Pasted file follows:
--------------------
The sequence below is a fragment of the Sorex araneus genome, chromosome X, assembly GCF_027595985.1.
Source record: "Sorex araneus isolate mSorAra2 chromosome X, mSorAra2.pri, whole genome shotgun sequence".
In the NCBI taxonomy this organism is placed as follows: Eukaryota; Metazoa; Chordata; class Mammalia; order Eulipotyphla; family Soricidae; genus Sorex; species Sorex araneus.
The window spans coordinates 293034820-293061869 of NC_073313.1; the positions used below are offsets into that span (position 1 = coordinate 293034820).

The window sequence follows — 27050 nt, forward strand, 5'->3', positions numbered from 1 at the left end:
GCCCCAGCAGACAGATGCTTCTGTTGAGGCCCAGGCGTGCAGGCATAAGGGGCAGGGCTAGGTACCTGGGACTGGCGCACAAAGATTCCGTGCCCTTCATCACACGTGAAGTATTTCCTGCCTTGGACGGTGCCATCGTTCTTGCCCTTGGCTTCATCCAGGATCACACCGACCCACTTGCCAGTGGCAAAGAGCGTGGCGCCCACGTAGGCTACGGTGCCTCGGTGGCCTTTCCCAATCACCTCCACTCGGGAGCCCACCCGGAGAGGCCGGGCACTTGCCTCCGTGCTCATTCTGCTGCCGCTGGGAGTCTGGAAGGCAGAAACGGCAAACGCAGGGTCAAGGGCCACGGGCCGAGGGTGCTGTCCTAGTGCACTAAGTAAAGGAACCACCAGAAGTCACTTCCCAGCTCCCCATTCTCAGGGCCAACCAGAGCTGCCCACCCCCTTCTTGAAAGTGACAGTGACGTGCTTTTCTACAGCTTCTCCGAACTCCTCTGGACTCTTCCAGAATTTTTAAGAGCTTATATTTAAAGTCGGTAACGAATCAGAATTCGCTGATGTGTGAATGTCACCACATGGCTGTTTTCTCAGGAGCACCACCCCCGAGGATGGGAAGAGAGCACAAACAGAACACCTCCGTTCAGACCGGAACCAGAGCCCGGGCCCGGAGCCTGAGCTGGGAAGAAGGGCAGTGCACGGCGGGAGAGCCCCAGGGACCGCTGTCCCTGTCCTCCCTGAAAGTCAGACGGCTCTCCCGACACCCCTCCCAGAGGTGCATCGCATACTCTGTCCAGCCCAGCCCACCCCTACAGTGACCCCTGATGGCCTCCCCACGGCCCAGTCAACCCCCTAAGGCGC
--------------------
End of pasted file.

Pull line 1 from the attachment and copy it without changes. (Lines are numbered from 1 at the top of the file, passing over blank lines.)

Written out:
The sequence below is a fragment of the Sorex araneus genome, chromosome X, assembly GCF_027595985.1.